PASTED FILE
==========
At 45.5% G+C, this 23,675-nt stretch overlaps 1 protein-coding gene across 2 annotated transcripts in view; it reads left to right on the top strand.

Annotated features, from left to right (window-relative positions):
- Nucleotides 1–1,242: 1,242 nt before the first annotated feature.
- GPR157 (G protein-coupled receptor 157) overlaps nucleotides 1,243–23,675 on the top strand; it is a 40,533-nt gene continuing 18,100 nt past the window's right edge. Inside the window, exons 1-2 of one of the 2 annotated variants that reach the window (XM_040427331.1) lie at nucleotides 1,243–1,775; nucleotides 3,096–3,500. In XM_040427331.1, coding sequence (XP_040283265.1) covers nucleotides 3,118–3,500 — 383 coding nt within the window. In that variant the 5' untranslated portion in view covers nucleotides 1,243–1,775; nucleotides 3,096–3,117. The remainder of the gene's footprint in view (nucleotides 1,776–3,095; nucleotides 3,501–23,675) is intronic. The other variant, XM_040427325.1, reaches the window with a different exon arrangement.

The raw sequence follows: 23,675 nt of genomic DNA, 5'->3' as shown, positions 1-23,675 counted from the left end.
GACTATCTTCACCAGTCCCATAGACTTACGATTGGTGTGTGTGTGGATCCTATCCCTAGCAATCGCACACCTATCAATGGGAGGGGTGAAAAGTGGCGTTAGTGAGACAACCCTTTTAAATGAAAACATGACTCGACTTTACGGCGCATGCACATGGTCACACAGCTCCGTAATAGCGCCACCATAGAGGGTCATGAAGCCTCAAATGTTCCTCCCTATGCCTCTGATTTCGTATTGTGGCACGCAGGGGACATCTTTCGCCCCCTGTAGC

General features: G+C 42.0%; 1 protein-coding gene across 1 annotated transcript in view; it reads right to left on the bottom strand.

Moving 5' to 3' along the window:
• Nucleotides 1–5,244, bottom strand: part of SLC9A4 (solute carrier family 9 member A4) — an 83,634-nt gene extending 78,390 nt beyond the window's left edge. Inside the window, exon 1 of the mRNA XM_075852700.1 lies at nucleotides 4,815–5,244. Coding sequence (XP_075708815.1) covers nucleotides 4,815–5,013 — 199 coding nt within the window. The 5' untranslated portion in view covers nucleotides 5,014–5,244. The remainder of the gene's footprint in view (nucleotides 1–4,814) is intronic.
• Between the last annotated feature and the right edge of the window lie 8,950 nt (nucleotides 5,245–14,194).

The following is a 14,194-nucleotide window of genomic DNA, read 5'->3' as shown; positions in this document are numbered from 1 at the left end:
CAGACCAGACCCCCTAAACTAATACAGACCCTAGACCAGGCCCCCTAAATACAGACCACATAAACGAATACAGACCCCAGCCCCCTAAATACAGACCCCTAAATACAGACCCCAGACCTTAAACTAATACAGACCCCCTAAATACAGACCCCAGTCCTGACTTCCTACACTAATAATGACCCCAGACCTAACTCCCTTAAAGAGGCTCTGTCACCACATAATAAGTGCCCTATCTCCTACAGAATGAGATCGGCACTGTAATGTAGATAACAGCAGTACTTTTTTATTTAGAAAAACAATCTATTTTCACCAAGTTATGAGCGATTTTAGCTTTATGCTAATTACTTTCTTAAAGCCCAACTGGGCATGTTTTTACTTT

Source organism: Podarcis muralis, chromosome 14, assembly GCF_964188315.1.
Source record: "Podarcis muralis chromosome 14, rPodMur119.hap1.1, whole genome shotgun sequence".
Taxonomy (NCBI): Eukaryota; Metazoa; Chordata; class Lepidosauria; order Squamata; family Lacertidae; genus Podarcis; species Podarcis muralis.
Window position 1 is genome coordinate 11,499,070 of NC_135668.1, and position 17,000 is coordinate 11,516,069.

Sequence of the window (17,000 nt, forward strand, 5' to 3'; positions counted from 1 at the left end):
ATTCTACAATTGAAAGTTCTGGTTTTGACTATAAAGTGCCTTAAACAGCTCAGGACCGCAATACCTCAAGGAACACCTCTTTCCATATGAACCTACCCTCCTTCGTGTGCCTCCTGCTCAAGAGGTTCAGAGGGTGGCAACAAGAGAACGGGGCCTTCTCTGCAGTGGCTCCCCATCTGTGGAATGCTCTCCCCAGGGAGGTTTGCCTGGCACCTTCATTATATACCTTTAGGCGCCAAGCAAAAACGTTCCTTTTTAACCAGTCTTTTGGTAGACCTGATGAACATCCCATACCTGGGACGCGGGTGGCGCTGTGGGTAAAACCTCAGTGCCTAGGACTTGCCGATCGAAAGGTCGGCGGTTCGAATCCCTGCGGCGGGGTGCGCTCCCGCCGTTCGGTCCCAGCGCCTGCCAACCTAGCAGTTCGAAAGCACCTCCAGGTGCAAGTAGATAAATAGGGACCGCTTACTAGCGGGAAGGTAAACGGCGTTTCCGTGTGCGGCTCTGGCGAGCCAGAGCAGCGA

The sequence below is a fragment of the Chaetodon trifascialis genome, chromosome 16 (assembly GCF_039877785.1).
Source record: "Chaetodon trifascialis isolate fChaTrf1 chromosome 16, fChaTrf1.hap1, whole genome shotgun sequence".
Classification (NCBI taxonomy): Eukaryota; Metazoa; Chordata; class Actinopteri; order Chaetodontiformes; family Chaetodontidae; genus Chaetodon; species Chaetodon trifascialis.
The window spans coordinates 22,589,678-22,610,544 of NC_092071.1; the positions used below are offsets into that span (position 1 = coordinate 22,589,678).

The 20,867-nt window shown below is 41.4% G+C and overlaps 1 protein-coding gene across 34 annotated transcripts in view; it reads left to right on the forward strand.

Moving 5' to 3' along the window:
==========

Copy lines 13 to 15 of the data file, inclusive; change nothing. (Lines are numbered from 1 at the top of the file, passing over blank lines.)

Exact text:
Source organism: Podarcis muralis, chromosome 14, assembly GCF_964188315.1.
Source record: "Podarcis muralis chromosome 14, rPodMur119.hap1.1, whole genome shotgun sequence".
Taxonomy (NCBI): Eukaryota; Metazoa; Chordata; class Lepidosauria; order Squamata; family Lacertidae; genus Podarcis; species Podarcis muralis.